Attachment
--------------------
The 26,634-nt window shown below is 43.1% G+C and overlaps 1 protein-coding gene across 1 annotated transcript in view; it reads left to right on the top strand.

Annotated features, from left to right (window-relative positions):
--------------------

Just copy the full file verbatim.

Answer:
The 26,634-nt window shown below is 43.1% G+C and overlaps 1 protein-coding gene across 1 annotated transcript in view; it reads left to right on the top strand.

Annotated features, from left to right (window-relative positions):